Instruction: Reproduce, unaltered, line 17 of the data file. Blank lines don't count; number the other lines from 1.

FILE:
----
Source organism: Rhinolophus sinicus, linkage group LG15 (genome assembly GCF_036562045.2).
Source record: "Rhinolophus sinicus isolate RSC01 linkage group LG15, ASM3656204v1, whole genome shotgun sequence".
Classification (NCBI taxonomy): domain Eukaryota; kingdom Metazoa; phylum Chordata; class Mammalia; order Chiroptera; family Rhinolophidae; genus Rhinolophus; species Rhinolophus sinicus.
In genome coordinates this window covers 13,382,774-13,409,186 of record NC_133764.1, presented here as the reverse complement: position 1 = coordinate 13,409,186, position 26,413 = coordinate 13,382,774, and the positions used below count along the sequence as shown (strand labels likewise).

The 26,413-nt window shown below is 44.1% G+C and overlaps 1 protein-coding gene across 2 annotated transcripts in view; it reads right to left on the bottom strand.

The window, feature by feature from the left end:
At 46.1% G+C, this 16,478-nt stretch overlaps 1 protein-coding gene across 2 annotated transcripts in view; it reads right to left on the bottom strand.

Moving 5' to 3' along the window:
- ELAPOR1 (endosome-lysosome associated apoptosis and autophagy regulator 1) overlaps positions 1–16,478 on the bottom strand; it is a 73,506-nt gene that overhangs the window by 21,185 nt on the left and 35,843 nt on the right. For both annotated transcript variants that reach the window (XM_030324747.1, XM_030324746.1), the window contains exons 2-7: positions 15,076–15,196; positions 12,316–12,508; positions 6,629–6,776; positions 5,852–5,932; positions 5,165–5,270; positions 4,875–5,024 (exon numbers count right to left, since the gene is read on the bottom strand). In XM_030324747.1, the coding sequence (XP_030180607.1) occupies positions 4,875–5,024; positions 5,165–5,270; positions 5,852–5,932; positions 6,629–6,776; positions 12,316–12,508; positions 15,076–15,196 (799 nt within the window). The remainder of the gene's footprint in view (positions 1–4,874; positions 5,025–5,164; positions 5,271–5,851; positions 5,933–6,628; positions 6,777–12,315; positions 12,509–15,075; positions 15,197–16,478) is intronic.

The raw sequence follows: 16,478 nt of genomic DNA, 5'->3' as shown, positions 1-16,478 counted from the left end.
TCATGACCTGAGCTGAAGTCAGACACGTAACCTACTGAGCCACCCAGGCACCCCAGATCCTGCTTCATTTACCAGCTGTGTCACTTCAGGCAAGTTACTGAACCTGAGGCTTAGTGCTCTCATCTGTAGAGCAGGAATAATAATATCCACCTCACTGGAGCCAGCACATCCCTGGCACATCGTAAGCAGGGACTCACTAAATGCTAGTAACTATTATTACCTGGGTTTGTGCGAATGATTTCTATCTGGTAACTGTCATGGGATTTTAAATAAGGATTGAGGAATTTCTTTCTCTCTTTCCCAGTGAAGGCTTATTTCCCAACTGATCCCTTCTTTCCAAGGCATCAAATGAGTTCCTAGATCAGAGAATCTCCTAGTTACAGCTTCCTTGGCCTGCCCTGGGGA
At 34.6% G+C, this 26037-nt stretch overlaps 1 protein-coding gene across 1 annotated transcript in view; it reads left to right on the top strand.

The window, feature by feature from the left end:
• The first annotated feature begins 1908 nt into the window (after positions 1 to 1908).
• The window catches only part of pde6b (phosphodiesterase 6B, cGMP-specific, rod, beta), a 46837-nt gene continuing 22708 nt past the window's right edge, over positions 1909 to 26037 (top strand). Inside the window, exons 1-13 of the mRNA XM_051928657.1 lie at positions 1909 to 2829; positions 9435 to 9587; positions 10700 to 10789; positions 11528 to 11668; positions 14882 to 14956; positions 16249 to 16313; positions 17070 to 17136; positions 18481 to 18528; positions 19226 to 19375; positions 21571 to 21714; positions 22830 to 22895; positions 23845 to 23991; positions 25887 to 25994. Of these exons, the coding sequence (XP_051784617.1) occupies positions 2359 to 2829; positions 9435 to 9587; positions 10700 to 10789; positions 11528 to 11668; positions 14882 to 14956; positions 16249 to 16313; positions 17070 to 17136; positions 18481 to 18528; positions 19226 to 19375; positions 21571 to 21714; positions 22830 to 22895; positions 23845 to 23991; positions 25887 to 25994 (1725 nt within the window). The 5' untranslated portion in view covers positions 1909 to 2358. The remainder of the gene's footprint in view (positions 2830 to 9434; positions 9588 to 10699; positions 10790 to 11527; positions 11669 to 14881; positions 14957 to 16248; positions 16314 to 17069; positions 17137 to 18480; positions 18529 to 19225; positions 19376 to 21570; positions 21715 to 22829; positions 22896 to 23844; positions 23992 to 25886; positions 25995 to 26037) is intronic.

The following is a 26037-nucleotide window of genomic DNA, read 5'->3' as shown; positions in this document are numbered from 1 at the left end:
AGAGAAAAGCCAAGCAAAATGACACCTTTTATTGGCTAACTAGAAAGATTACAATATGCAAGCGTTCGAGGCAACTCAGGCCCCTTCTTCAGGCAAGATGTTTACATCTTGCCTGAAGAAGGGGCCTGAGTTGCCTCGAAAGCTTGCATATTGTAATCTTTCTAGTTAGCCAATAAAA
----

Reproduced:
AGAGAAAAGCCAAGCAAAATGACACCTTTTATTGGCTAACTAGAAAGATTACAATATGCAAGCGTTCGAGGCAACTCAGGCCCCTTCTTCAGGCAAGATGTTTACATCTTGCCTGAAGAAGGGGCCTGAGTTGCCTCGAAAGCTTGCATATTGTAATCTTTCTAGTTAGCCAATAAAA